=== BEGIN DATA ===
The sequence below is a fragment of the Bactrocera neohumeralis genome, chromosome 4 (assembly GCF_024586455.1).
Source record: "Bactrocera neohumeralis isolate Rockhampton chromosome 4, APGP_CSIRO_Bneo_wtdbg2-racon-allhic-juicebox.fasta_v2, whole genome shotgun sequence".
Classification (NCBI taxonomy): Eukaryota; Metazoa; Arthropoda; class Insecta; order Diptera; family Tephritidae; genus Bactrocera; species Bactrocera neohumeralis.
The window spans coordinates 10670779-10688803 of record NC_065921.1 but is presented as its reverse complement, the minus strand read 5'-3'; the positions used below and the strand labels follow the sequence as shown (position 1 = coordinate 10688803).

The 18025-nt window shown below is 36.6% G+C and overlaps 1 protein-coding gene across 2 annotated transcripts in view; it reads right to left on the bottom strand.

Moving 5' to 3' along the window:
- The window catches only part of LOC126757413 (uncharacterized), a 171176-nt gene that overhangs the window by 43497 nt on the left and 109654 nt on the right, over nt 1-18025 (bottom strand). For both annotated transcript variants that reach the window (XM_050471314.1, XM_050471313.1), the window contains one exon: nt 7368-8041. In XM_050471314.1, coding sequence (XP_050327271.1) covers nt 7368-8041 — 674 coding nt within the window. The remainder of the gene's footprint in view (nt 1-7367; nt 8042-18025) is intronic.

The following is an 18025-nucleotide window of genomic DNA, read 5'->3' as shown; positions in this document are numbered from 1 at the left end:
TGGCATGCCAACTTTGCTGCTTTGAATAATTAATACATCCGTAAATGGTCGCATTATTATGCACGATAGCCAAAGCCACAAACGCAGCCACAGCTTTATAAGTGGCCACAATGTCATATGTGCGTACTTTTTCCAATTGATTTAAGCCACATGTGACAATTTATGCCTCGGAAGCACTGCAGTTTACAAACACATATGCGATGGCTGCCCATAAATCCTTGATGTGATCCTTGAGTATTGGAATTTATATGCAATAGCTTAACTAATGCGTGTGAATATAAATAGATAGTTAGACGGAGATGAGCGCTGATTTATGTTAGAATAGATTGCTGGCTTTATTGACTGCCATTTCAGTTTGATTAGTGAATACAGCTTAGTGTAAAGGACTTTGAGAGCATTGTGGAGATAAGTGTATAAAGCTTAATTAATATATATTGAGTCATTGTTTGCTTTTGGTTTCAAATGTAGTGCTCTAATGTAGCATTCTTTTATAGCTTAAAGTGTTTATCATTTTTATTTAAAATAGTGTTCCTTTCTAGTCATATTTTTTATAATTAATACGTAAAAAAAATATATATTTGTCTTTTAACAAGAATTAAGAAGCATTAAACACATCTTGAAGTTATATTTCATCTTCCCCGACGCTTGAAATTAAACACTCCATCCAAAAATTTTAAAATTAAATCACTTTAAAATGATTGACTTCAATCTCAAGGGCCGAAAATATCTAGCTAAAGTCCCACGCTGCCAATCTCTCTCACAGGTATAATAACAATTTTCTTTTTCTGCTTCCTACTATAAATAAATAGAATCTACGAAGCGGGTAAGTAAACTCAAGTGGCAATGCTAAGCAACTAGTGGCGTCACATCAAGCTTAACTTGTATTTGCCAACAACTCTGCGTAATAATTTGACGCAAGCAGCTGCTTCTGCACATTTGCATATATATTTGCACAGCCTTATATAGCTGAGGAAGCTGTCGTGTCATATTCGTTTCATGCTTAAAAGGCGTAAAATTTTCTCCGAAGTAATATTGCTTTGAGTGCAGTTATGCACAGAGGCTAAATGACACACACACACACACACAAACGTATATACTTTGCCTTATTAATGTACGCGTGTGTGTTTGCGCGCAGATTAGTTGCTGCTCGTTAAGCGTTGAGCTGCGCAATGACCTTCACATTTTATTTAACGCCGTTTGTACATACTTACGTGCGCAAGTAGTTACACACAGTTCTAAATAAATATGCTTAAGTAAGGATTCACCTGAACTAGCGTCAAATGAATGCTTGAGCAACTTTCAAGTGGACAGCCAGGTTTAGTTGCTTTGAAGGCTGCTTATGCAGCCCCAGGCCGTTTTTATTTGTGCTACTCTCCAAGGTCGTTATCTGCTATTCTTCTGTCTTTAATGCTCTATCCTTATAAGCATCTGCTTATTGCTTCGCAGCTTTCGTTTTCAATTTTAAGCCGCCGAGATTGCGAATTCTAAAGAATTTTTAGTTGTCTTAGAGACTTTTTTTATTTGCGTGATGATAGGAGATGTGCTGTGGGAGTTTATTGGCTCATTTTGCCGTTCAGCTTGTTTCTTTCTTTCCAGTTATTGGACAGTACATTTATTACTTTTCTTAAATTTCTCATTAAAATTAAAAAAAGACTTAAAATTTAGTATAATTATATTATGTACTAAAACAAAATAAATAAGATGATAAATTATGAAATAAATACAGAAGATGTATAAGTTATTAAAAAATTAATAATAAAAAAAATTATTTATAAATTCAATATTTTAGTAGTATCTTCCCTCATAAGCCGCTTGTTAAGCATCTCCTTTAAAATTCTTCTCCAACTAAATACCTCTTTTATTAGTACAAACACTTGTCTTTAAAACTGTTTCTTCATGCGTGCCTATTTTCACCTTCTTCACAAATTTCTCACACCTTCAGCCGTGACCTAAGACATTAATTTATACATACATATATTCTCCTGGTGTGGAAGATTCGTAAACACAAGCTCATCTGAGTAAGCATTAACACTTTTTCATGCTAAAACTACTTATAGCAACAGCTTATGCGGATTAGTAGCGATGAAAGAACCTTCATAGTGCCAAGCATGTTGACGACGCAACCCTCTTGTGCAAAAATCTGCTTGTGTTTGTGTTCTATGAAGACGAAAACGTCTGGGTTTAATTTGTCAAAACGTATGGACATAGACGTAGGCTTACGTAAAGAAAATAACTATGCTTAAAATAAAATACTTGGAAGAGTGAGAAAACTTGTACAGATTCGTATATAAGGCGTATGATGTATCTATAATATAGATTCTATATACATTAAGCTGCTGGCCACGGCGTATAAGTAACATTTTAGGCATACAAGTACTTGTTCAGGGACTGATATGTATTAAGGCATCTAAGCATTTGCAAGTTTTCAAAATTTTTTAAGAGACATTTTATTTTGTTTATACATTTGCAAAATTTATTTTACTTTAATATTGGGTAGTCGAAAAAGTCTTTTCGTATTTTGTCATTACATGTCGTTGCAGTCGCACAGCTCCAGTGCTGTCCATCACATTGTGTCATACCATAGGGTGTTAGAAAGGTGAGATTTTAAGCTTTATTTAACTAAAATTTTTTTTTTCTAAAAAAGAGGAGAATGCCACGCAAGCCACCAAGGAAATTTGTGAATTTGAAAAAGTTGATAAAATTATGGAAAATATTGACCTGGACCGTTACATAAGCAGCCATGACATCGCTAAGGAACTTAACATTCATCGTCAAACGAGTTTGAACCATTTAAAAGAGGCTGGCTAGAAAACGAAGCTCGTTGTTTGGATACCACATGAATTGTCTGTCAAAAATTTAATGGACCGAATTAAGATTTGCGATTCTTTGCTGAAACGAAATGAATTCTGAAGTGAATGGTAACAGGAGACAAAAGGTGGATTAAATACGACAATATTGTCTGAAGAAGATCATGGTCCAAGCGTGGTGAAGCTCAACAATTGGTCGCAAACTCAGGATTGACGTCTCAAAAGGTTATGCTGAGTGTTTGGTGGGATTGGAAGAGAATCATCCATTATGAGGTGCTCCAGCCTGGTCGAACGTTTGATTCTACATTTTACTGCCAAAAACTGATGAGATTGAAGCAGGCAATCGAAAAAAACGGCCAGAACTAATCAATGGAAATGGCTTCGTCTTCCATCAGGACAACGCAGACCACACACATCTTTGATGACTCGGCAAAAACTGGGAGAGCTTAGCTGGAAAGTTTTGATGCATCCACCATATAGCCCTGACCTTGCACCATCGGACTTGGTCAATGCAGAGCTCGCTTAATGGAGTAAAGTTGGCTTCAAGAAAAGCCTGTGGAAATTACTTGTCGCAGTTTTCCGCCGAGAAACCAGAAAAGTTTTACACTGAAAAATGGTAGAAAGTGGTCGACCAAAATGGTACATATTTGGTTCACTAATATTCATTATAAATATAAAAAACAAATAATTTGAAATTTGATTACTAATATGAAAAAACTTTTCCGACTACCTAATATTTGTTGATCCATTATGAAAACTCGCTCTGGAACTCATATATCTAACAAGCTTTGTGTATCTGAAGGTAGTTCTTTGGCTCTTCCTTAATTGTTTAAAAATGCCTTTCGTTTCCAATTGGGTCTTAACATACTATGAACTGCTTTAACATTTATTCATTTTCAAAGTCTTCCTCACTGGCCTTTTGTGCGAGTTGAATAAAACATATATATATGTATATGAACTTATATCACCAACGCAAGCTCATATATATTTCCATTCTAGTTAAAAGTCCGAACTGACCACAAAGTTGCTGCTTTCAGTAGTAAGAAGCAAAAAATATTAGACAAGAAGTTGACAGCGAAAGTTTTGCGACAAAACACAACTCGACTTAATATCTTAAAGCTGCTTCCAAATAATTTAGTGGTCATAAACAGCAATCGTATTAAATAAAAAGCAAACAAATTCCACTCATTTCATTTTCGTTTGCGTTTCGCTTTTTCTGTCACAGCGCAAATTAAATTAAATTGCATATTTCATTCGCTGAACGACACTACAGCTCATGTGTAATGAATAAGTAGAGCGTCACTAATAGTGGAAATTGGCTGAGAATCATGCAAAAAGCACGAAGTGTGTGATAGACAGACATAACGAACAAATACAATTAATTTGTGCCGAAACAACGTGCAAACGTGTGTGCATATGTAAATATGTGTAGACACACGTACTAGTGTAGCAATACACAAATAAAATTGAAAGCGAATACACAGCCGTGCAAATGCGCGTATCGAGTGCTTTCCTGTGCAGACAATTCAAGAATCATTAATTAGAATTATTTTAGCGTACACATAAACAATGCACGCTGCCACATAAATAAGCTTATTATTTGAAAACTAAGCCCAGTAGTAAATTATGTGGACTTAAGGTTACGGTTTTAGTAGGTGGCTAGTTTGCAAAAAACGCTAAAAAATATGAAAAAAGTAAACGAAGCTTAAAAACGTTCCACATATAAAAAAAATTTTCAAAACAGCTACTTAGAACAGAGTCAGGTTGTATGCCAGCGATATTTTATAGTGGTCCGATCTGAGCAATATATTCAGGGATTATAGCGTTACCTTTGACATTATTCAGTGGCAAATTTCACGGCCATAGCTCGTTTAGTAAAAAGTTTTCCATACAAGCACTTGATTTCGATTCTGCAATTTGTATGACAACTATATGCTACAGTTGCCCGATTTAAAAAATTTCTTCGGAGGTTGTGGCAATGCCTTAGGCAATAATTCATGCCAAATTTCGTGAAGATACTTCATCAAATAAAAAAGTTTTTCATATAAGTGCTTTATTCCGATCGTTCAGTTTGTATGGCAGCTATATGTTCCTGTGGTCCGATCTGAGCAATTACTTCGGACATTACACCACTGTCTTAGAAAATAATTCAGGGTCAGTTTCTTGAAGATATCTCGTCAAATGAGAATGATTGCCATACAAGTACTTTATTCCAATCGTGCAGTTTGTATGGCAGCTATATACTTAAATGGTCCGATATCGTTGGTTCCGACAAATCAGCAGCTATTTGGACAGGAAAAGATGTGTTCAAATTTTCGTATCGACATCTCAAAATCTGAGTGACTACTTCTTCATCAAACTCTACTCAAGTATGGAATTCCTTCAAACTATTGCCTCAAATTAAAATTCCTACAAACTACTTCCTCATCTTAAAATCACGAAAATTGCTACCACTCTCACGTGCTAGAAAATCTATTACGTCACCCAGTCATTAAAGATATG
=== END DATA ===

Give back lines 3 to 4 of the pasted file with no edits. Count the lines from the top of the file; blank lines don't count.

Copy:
Classification (NCBI taxonomy): Eukaryota; Metazoa; Arthropoda; class Insecta; order Diptera; family Tephritidae; genus Bactrocera; species Bactrocera neohumeralis.
The window spans coordinates 10670779-10688803 of record NC_065921.1 but is presented as its reverse complement, the minus strand read 5'-3'; the positions used below and the strand labels follow the sequence as shown (position 1 = coordinate 10688803).